- Henry Fitzroy of Tanya Huff's Blood Books series (adapted to television as Blood Ties) is not one of these, despite getting drawn in to dealing with Toronto's supernatural weirdnesses pretty frequently; he just wants to deal with the ghosts or the evil wizards or whatever and get back to his real job... which is writing romance novels.
- In The Hollows series of novels by Kim Harrison, witch-detective Rachel Morgan has a vampire partner, the incredibly sexy Ivy Tamwood.
- However, Ivy isn't very old, she's female, and her angst isn't so much with her parents as with the leader of the vampires, who's more like an uncle. But there sure is a lot of angst.
- Mario Acevedo's Felix Gomez series of novels are about a vampire who is a detective, but the drama comes mainly from the near constant danger his investigations put him in, rather than from angst. In fact, one of the plot points of the first book was Gomez recognizing that he needed to overcome the angst because it was impeding his survival.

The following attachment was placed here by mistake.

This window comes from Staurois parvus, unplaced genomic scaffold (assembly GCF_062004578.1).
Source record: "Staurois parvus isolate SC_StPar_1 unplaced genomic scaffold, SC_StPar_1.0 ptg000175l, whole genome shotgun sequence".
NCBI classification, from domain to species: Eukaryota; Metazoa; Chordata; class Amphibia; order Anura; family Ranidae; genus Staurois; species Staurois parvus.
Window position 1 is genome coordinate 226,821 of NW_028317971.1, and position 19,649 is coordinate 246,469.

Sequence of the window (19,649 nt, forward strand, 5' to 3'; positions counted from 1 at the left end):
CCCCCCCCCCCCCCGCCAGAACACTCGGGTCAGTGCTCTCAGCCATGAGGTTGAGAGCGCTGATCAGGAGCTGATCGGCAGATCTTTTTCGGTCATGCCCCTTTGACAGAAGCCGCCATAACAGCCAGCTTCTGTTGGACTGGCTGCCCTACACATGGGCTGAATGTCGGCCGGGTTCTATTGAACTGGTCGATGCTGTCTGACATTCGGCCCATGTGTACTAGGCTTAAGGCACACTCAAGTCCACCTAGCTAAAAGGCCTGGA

- The real appeal of these books, though, is just how cheesy they are, and how they manage to be compelling and interesting despite that.
- Despite being a literal vampire detective, Jack Fleming from The Vampire Files is an aversion of this trope: he doesn't express any desire to become human, the only angst about his sire is that she was murdered, his love interest is requited with no major problems and he rarely discusses the past. He is a Vegetarian Vampire, however.
- One of the founding examples: Blood Hunt (1987) and BLOODLINKS (1988), by Lee Killough. The protagonist is a homicide cop who's turned into a vampire and, after adjusting to his condition, hunts down his maker to bring her to justice and uses his powers to fight crime.
- Averted in the Discworld City Watch novels, which waited for seven books to add a vampire to the force at all, long after it had recruited dwarfs, trolls, gargoyles, werewolves, zombies, golems and gnomes. When Lance-Constable Sally von Humpeding finally does sign on, she subverts every aspect of this trope except being a Black Ribboner, and isn't even really there as a copper, but a spy for political authorities in Uberwald.